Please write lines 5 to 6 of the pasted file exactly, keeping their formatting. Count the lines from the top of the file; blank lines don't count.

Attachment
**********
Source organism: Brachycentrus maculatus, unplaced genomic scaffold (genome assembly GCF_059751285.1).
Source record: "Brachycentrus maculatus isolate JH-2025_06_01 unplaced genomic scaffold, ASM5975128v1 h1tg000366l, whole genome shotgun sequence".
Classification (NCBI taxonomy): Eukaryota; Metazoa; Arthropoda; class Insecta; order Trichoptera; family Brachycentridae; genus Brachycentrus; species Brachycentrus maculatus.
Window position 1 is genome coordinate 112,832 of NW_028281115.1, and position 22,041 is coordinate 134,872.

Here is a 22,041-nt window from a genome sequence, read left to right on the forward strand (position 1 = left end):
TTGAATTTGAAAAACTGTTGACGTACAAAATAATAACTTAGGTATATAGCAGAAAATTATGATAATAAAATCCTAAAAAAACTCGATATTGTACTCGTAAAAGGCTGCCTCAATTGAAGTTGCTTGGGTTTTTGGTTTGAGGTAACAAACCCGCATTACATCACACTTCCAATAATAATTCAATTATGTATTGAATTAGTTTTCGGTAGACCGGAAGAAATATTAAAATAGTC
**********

Here is a 22,041-nt window from a genome sequence, read left to right on the forward strand (position 1 = left end):
TTGAATTTGAAAAACTGTTGACGTACAAAATAATAACTTAGGTATATAGCAGAAAATTATGATAATAAAATCCTAAAAAAACTCGATATTGTACTCGTAAAAGGCTGCCTCAATTGAAGTTGCTTGGGTTTTTGGTTTGAGGTAACAAACCCGCATTACATCACACTTCCAATAATAATTCAATTATGTATTGAATTAGTTTTCGGTAGACCGGAAGAAATATTAAAATAGTC